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Perlin v. Bd. of Education of City of Chicago





APPEAL from the Circuit Court of Cook County; the Hon. ARTHUR L. DUNNE, Judge, presiding. MR. JUSTICE MEJDA DELIVERED THE OPINION OF THE COURT:

Plaintiffs filed a complaint for declaratory judgment and to recover salary lost as a result of a 4-week layoff ordered by defendants, the Board of Education of the City of Chicago (the Board) and its General Superintendent of Schools (the Superintendent). Pursuant to defendants' motion, the trial court dismissed plaintiffs' complaint with prejudice. Plaintiffs' motion to vacate the dismissal was denied and they have appealed. The sole issue before this court is whether the complaint states a cause of action. We reverse and remand.

Plaintiffs are certificated principals of Chicago public schools and the Chicago Principals Association (the Association), a voluntary organization of Chicago public school principals recognized by the Board as the official organization representing the Association's member principals in professional matters, including, among other things, questions pertaining to salaries and working conditions. On February 23, 1977, the Board adopted the Superintendent's recommendations for the second phase in a program for reducing the Board's projected financial shortage. As part of the reductions, the work year for principals was to be shortened from 12 months to 11 months. The layoff was to occur at various times during July and August of 1977, with an approximate loss to the principals of $1,365,629 in salary.

The Association instituted a grievance procedure against the Board to prevent the layoff of the principals. On June 14, 1977, the Board denied the relief requested and plaintiffs filed their 4-count complaint on June 17.

Count I of the complaint alleges a breach of contract. Although there was no written contract between the parties, plaintiffs allege that the terms of their employment were governed by Board Report 71-270, entitled "Administrative Compensation Plan," a memorandum of understanding between the parties and the Board's annual budget. The Administrative Compensation Plan set the principals' positions on a 12-month basis and the principals' salaries were established by the annual budget. Attached to plaintiffs' complaint are letters from the Board and the Board's advertisements for applicants to fill vacant principal positions. The exhibits state that the principals' employment was governed by the Administrative Compensation Plan. Plaintiffs further allege that they undertook their employment for the full 12 months and that the Board's actions amounted to a unilateral alteration of their contract after plaintiffs had accepted employment and performed for most of the year. Plaintiffs also allege that there were funds available to pay them and that their percentage of salary reduction far exceeded reductions of any other class of the Board's employees.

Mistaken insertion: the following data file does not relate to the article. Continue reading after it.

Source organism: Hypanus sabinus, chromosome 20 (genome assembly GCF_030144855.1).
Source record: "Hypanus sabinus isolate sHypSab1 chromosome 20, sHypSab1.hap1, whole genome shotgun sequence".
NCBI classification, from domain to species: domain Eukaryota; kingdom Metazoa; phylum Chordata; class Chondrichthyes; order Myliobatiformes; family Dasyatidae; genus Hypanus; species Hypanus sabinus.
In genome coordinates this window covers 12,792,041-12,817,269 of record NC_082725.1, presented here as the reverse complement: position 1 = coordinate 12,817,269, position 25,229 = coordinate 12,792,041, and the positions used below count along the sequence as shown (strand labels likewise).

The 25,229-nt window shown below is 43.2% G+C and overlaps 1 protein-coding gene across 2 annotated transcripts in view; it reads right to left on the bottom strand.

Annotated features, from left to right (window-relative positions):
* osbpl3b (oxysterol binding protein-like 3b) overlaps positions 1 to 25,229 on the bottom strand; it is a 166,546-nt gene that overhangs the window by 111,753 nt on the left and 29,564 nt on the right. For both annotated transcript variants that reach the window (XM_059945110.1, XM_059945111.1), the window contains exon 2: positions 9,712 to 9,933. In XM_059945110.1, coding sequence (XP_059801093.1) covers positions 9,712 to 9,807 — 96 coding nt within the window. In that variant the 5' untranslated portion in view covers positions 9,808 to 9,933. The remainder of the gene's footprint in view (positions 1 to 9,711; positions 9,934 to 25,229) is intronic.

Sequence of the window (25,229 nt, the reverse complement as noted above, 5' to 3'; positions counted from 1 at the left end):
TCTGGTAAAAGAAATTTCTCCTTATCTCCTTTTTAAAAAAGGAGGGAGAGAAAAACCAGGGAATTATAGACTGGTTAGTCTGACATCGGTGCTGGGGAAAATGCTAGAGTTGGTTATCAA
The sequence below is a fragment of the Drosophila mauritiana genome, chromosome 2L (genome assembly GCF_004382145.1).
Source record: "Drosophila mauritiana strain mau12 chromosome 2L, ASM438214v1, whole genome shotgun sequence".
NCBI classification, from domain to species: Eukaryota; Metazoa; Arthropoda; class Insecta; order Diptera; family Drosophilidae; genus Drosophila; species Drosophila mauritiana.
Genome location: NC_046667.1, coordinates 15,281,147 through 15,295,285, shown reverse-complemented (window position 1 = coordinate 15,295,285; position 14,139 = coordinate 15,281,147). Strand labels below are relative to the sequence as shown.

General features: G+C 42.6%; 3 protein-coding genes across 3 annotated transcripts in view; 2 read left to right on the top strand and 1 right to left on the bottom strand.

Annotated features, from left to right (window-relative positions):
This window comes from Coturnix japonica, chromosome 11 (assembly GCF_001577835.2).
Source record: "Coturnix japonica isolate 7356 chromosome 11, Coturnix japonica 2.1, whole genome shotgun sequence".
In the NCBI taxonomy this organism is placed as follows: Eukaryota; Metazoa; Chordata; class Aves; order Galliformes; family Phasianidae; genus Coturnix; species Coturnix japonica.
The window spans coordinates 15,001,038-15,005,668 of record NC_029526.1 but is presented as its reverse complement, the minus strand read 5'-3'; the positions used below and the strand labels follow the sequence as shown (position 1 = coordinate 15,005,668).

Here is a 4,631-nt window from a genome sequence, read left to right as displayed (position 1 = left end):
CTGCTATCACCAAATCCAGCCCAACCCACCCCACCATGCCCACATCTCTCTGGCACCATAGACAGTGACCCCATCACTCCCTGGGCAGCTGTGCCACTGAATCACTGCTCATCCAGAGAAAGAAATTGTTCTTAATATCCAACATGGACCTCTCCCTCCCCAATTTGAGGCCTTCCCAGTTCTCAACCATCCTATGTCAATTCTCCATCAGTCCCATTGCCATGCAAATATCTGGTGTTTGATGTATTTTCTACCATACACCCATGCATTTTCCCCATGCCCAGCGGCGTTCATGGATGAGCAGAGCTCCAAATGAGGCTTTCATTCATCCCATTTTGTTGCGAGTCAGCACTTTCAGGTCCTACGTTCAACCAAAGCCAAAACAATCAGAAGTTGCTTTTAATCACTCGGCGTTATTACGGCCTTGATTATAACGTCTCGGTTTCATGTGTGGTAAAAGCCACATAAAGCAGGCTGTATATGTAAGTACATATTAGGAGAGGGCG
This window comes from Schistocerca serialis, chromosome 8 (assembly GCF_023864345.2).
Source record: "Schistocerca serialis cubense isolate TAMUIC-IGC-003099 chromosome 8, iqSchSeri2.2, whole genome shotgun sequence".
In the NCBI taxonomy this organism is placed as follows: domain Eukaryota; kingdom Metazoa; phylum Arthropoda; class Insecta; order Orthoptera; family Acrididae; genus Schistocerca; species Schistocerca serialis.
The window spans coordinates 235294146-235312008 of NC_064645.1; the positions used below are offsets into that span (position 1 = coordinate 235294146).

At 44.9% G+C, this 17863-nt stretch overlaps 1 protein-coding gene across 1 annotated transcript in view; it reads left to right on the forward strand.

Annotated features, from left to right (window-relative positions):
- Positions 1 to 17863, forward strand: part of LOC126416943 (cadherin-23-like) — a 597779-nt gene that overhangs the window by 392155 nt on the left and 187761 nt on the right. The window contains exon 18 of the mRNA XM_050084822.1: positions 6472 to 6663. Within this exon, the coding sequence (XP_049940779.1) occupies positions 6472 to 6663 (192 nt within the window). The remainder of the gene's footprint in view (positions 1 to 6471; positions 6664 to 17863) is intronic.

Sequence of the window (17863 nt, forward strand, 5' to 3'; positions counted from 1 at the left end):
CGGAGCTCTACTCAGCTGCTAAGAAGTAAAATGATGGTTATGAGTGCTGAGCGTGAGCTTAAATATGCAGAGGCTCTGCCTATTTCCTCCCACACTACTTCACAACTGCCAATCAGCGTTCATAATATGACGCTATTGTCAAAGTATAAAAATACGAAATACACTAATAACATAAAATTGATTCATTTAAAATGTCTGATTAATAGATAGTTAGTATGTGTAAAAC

Count II is based on the theory of promissory estoppel. Plaintiffs allege that the Administrative Compensation Plan had converted the principals' positions from a 10-month to a 12-month basis, thereby affirmatively representing that the principals' work year would extend over the full calendar year. Plaintiffs attached a copy of section 4-48 of the Rules of the Board, which requires principals to apply for a leave of absence in order to be absent from their duties during July and August. Plaintiffs allege that further evidence of the full calendar work year is found in the budgets for the fiscal years beginning September 1, 1971, which specified that the position of principal is a 12-month position. Plaintiffs also allege that the Board's representations were reasonably expected to induce the principals into making themselves available for work throughout the entire year and that the principals have performed in reliance on the Board's representations. Plaintiffs claim that funds are available to pay them and therefore, because of the Board's representations and the principals' reliance on those representations, the Board should be estopped to reduce the principals' work year and salary by laying them off for a month.